Hardcover, 2 vols, 990 pages, 279 color and 13 bw photos, St. Augustin 2014, new
A true gem of Chinese Buddhist mural painting is to be found in the Beijing Western Mountains in a monastery of the Chan tradition, the Fahai Chan Si (“Chan Monastery of the Sea of the Law”), which because of its eminent importance was recently declared as a national treasure. Dazzling with its rich display of colours and stucco reliefs covered with layers of gold, the outstanding features of the Fahai Si murals are their artistic quality, iconography, cultural and historical value, and state of preservation.
This richly illustrated study analyses the pictorial program of the murals in the main sanctuary, focusing on life-size portraits of the “Twenty Deities,” which surround the main altar in procession. Based on the earliest extant textual evidence, the author explains the iconography and ritual function of this unique representation in the Buddhist world, identified in rare instances by other representations. The entire set of the Fahai Si murals are comparable in concept, style and composition to related religious paintings, news of which had earlier never reached outside China. Contributing to a contextual understanding of Chinese painting history, the study reveals activities of a so-far unknown imperial painting workshop and Tibetan Buddhist influences present in 15th century Beijing. An extensive corpus of inscriptions on stelae, pillars and a bronze bell preserved on the temple grounds is for the first time completely translated and understood as a record of the stunning history of this monastery in the context of Ming dynasty temple building. The cross-cultural character of this project sponsored by the imperial court elucidates an important period of post-medieval Buddhist art and society in China.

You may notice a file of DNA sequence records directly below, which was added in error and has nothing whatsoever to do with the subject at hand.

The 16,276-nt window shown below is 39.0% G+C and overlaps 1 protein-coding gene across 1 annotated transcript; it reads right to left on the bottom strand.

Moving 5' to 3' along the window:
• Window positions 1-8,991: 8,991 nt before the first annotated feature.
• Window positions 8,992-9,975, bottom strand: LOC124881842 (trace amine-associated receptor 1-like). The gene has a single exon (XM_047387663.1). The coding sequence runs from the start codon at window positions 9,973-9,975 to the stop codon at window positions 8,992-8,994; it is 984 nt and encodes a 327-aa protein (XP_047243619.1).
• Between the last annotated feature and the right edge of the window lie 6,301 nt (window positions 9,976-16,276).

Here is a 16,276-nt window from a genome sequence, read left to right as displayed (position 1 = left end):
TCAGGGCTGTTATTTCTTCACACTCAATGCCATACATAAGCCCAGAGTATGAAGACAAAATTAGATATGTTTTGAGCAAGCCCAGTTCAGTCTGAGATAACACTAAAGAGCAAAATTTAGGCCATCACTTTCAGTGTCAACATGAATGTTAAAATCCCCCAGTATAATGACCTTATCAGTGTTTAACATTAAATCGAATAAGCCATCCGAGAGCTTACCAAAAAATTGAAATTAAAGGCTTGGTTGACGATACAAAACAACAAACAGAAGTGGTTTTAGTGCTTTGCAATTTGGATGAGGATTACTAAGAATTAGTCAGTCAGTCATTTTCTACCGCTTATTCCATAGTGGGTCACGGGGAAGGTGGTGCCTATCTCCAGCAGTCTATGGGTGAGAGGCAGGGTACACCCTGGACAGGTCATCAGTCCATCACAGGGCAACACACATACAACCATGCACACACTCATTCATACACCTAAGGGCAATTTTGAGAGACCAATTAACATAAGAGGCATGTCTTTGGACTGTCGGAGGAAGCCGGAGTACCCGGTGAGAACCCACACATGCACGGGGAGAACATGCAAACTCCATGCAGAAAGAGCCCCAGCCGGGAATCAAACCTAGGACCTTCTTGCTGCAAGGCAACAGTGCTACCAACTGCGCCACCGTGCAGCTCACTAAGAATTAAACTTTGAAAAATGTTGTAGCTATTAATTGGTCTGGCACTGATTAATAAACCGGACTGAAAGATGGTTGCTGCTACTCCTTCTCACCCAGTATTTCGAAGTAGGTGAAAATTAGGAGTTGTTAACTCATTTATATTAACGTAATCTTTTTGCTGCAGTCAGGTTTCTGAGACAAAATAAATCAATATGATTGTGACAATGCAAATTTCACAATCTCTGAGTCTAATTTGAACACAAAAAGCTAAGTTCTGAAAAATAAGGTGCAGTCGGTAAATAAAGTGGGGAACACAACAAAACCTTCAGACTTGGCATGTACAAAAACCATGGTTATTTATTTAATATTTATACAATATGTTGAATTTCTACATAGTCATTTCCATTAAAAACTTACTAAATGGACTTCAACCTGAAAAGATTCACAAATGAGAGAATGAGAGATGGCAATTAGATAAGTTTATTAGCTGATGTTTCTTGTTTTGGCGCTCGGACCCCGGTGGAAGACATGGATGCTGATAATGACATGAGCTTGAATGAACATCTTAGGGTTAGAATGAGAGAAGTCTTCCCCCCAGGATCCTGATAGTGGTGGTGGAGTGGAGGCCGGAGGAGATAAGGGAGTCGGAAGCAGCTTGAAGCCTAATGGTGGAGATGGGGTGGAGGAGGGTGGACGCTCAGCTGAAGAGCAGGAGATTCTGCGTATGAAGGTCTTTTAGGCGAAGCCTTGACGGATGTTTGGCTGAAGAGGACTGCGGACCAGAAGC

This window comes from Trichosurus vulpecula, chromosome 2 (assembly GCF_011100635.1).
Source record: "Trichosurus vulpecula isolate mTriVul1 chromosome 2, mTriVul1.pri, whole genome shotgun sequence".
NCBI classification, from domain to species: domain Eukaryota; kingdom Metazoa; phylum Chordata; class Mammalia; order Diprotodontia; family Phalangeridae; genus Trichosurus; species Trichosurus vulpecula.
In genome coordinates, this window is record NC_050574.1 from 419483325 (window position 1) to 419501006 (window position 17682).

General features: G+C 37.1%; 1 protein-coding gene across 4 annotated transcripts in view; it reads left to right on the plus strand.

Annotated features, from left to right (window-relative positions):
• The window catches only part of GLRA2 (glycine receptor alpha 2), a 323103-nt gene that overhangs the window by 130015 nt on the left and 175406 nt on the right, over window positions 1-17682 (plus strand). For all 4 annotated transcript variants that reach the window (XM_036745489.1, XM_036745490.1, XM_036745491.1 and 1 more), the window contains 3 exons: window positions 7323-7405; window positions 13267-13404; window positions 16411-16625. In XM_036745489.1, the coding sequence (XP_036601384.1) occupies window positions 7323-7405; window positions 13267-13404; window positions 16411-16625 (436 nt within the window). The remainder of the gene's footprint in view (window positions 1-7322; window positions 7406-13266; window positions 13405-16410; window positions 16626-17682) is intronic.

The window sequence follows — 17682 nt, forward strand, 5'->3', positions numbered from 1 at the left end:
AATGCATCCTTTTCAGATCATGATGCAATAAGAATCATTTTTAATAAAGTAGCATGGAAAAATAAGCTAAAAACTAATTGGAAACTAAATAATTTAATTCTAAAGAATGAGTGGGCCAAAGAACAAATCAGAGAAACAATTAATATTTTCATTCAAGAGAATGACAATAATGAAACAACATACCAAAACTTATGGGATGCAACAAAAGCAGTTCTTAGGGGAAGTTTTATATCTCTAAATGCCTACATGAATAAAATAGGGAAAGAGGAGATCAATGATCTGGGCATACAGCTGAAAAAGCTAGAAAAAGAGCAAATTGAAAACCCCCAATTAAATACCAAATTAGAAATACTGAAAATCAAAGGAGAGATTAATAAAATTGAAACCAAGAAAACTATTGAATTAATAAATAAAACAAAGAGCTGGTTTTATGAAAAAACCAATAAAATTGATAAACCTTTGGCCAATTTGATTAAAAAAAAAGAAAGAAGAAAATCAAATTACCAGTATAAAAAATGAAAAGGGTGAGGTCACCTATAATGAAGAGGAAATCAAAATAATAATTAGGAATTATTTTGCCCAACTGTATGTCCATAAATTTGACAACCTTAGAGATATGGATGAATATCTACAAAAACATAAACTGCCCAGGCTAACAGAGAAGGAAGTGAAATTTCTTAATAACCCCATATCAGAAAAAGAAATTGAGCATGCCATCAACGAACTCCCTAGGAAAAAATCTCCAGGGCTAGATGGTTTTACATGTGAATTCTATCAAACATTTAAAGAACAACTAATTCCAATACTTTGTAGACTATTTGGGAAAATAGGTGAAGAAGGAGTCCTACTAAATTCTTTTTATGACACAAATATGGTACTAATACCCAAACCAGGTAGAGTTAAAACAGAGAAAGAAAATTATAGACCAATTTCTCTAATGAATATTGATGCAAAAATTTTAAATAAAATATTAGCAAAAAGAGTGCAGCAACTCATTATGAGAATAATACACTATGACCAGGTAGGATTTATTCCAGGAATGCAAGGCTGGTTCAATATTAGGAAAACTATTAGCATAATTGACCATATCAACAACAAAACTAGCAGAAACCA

“It is hard to think of a single Chinese work of art, of whatever era or medium, which has been subjected to the degree of detailed scrutiny afforded in this substantial and significant monograph to the famous programme of murals which adorn the walls of the Fahai Chan Si (“Chan Monastery of the Sea of Law”).”
Craig Clunas in Bulletin of the School of Oriental and African Studies